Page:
The 2020 Sustainability Report outlines the key efforts that impact these chosen SDGs, including product validation by the Carbon Trust, education initiatives, support for women in agriculture, and applying 40 years of research in animal nutrition to advance human health.
The report also reaffirms its’ commitment to the U.N. Global Compact (UNGC). The UNGC provides organizations with a value system and principle-based approach to conducting business. Alltech strives to operate in a way that meets fundamental responsibilities in the areas of human rights, labor, the environment and anti-corruption. The company continues to incorporate the Ten Principles of the U.N. Global Compact into its strategies, policies and procedures, the release says.
Alltech is also committed to the Science Based Targets initiative, which is designed to help companies reduce their greenhouse gas emissions and share their progress through transparent documentation and reporting. Alltech has initiated data collection for the first year, then goals will be set to benchmark its work to lower greenhouse gas emissions and reduce energy and water consumption.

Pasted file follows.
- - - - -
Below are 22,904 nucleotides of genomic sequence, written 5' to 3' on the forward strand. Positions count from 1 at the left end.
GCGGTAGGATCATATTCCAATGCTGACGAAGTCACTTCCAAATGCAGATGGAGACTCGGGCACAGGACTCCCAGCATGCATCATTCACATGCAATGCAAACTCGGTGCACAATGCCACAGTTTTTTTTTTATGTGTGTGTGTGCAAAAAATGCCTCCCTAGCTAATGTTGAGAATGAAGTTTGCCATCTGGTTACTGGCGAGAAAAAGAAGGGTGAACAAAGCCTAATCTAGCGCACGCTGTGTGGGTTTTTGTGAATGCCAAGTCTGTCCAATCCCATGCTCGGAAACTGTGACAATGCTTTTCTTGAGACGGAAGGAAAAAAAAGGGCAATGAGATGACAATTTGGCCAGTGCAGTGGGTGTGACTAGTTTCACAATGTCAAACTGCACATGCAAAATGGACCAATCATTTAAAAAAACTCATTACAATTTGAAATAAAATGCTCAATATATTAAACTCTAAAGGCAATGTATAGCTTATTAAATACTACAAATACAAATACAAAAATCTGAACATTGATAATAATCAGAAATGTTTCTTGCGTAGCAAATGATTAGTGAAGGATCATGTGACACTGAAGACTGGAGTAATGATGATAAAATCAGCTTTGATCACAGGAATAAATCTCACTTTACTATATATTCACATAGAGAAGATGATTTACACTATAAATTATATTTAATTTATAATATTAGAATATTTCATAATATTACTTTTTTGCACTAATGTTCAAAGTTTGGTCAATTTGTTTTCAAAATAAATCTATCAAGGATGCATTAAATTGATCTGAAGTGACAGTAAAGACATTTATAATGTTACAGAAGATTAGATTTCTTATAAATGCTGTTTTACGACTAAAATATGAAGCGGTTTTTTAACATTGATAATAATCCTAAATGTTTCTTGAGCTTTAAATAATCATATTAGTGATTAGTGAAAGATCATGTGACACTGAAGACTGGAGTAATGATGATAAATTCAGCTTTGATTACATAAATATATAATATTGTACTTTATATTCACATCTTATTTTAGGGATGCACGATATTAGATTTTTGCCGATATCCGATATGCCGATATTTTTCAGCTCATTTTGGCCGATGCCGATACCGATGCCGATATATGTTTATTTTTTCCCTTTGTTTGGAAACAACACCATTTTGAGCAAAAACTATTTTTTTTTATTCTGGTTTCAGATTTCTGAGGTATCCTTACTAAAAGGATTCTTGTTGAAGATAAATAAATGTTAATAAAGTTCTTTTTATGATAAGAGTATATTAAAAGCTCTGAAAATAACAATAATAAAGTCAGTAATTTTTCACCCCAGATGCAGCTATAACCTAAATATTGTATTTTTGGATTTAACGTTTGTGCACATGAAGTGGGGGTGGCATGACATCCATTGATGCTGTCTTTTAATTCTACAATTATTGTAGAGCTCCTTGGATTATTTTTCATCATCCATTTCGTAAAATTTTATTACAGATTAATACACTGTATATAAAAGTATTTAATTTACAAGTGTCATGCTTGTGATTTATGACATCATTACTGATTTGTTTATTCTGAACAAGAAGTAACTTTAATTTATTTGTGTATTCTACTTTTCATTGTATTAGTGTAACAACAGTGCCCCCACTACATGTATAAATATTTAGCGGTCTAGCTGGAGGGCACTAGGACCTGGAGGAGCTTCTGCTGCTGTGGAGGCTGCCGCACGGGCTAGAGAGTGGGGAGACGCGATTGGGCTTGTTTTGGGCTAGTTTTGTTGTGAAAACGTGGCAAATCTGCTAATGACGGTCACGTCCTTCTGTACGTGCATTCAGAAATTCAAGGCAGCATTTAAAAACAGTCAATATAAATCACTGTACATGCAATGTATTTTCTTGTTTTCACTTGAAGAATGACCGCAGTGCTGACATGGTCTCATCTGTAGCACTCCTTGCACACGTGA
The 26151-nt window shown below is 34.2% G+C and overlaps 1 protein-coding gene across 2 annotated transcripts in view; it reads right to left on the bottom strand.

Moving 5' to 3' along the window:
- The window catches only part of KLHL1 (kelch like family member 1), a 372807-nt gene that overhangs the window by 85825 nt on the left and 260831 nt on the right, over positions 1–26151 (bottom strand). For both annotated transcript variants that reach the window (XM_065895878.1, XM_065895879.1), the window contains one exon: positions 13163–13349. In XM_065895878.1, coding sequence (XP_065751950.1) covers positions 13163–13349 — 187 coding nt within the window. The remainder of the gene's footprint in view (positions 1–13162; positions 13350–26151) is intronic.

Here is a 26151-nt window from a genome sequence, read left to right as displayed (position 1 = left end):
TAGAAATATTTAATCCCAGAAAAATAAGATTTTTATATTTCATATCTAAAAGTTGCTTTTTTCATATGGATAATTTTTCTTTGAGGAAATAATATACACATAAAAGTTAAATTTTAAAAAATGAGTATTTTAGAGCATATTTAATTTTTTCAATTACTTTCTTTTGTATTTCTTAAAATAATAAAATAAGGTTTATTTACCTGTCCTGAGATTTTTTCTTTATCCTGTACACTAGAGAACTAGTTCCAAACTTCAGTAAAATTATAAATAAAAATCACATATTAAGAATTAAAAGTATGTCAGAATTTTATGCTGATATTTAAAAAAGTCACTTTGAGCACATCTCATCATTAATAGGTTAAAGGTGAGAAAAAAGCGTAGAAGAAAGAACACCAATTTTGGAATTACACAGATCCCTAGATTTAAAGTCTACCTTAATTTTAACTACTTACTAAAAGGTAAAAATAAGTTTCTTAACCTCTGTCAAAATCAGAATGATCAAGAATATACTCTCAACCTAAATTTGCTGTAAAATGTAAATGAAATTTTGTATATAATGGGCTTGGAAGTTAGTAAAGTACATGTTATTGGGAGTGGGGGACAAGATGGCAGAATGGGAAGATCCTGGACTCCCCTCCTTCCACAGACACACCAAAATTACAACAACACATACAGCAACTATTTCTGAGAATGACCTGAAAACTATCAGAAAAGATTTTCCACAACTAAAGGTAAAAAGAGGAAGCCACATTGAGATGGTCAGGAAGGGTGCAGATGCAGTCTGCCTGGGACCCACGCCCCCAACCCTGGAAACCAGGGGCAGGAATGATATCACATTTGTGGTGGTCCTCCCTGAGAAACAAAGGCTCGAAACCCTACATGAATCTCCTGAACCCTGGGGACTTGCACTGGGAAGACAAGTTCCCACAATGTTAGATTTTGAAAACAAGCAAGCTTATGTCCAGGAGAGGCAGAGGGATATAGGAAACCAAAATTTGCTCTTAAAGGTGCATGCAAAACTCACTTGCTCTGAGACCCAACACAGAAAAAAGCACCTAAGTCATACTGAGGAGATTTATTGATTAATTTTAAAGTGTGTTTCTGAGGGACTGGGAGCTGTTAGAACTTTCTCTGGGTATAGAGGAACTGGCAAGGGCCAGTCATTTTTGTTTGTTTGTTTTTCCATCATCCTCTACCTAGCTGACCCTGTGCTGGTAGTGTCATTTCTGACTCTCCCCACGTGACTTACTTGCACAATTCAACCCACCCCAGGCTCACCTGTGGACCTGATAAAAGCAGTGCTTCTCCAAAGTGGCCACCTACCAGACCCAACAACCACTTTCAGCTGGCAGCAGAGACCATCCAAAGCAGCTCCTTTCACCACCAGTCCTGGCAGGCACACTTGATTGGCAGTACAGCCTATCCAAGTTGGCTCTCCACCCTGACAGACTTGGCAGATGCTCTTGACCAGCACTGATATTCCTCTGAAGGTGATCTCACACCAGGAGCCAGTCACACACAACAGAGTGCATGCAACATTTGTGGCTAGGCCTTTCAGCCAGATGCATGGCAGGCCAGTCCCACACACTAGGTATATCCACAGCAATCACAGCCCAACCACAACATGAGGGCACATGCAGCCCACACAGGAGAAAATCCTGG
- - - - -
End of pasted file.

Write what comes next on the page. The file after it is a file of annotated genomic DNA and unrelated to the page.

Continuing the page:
Animal Agriculture Alliance launches Animal Ag Allies Development Program
The Animal Agriculture Alliance has launched the Animal Ag Allies program to empower farmers, ranchers and practicing veterinarians to be outspoken advocates for agriculture online and within their communities. The Alliance is currently seeking participants to enroll by August 7, according to an alliance release.
The program provides opportunities for networking, training, and continuous development of issue expertise and communication skills. Allies will be on the front lines of responding to emerging issues and sharing positive content about animal agriculture, the group says.